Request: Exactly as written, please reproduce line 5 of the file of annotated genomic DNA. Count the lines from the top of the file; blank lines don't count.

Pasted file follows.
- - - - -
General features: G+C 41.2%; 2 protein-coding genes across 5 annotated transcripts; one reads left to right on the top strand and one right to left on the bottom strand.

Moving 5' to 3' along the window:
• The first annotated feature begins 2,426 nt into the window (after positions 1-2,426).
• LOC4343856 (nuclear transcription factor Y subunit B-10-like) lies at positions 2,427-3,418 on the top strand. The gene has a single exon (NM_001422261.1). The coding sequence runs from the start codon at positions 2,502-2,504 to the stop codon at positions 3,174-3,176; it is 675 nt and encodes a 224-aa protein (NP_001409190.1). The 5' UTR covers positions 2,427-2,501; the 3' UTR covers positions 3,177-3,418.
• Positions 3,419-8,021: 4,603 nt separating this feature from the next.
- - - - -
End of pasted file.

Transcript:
• Positions 3,419-8,021: 4,603 nt separating this feature from the next.